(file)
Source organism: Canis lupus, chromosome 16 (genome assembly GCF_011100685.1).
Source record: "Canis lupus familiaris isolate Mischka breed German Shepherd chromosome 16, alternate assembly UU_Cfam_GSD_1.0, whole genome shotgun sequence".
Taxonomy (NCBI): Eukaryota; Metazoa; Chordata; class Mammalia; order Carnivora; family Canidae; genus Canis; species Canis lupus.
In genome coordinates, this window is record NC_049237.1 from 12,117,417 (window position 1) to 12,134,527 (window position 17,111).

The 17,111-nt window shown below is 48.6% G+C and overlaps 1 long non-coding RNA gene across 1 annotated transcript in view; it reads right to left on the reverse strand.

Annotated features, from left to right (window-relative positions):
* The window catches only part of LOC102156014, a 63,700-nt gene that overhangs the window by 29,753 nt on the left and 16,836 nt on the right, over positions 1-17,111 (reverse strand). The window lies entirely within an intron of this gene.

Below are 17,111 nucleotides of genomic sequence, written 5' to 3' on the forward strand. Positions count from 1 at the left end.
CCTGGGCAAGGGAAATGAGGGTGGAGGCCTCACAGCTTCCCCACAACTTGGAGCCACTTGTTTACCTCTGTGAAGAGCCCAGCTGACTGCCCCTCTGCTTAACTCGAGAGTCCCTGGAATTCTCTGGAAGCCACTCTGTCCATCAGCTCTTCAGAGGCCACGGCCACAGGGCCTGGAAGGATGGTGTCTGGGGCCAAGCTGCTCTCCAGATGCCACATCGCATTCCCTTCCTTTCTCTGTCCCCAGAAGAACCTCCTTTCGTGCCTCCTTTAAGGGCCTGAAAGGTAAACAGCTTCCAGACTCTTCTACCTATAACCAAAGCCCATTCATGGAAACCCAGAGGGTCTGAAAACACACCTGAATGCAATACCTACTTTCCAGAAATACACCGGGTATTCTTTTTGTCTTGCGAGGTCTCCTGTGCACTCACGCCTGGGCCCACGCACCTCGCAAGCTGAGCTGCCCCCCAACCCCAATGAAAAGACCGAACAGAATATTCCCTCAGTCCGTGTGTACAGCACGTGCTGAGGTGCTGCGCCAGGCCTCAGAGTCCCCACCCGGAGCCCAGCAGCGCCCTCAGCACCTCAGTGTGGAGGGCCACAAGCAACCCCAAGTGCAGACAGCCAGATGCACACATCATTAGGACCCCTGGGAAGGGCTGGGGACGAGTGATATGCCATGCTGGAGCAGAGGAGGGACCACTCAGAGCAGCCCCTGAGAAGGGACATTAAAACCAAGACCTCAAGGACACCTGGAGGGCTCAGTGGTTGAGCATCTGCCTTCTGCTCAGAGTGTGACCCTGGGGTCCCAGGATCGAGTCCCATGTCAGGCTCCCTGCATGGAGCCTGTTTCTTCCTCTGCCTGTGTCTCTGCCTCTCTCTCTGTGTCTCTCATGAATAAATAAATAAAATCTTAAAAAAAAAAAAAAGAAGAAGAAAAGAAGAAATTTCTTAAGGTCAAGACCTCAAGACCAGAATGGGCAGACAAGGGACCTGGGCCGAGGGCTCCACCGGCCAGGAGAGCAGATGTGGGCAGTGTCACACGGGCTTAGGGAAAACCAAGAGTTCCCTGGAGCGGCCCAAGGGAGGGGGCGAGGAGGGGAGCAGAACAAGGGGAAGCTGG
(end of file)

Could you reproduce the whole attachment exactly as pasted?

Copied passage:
Source organism: Canis lupus, chromosome 16 (genome assembly GCF_011100685.1).
Source record: "Canis lupus familiaris isolate Mischka breed German Shepherd chromosome 16, alternate assembly UU_Cfam_GSD_1.0, whole genome shotgun sequence".
Taxonomy (NCBI): Eukaryota; Metazoa; Chordata; class Mammalia; order Carnivora; family Canidae; genus Canis; species Canis lupus.
In genome coordinates, this window is record NC_049237.1 from 12,117,417 (window position 1) to 12,134,527 (window position 17,111).

The 17,111-nt window shown below is 48.6% G+C and overlaps 1 long non-coding RNA gene across 1 annotated transcript in view; it reads right to left on the reverse strand.

Annotated features, from left to right (window-relative positions):
* The window catches only part of LOC102156014, a 63,700-nt gene that overhangs the window by 29,753 nt on the left and 16,836 nt on the right, over positions 1-17,111 (reverse strand). The window lies entirely within an intron of this gene.

Below are 17,111 nucleotides of genomic sequence, written 5' to 3' on the forward strand. Positions count from 1 at the left end.
CCTGGGCAAGGGAAATGAGGGTGGAGGCCTCACAGCTTCCCCACAACTTGGAGCCACTTGTTTACCTCTGTGAAGAGCCCAGCTGACTGCCCCTCTGCTTAACTCGAGAGTCCCTGGAATTCTCTGGAAGCCACTCTGTCCATCAGCTCTTCAGAGGCCACGGCCACAGGGCCTGGAAGGATGGTGTCTGGGGCCAAGCTGCTCTCCAGATGCCACATCGCATTCCCTTCCTTTCTCTGTCCCCAGAAGAACCTCCTTTCGTGCCTCCTTTAAGGGCCTGAAAGGTAAACAGCTTCCAGACTCTTCTACCTATAACCAAAGCCCATTCATGGAAACCCAGAGGGTCTGAAAACACACCTGAATGCAATACCTACTTTCCAGAAATACACCGGGTATTCTTTTTGTCTTGCGAGGTCTCCTGTGCACTCACGCCTGGGCCCACGCACCTCGCAAGCTGAGCTGCCCCCCAACCCCAATGAAAAGACCGAACAGAATATTCCCTCAGTCCGTGTGTACAGCACGTGCTGAGGTGCTGCGCCAGGCCTCAGAGTCCCCACCCGGAGCCCAGCAGCGCCCTCAGCACCTCAGTGTGGAGGGCCACAAGCAACCCCAAGTGCAGACAGCCAGATGCACACATCATTAGGACCCCTGGGAAGGGCTGGGGACGAGTGATATGCCATGCTGGAGCAGAGGAGGGACCACTCAGAGCAGCCCCTGAGAAGGGACATTAAAACCAAGACCTCAAGGACACCTGGAGGGCTCAGTGGTTGAGCATCTGCCTTCTGCTCAGAGTGTGACCCTGGGGTCCCAGGATCGAGTCCCATGTCAGGCTCCCTGCATGGAGCCTGTTTCTTCCTCTGCCTGTGTCTCTGCCTCTCTCTCTGTGTCTCTCATGAATAAATAAATAAAATCTTAAAAAAAAAAAAAAGAAGAAGAAAAGAAGAAATTTCTTAAGGTCAAGACCTCAAGACCAGAATGGGCAGACAAGGGACCTGGGCCGAGGGCTCCACCGGCCAGGAGAGCAGATGTGGGCAGTGTCACACGGGCTTAGGGAAAACCAAGAGTTCCCTGGAGCGGCCCAAGGGAGGGGGCGAGGAGGGGAGCAGAACAAGGGGAAGCTGG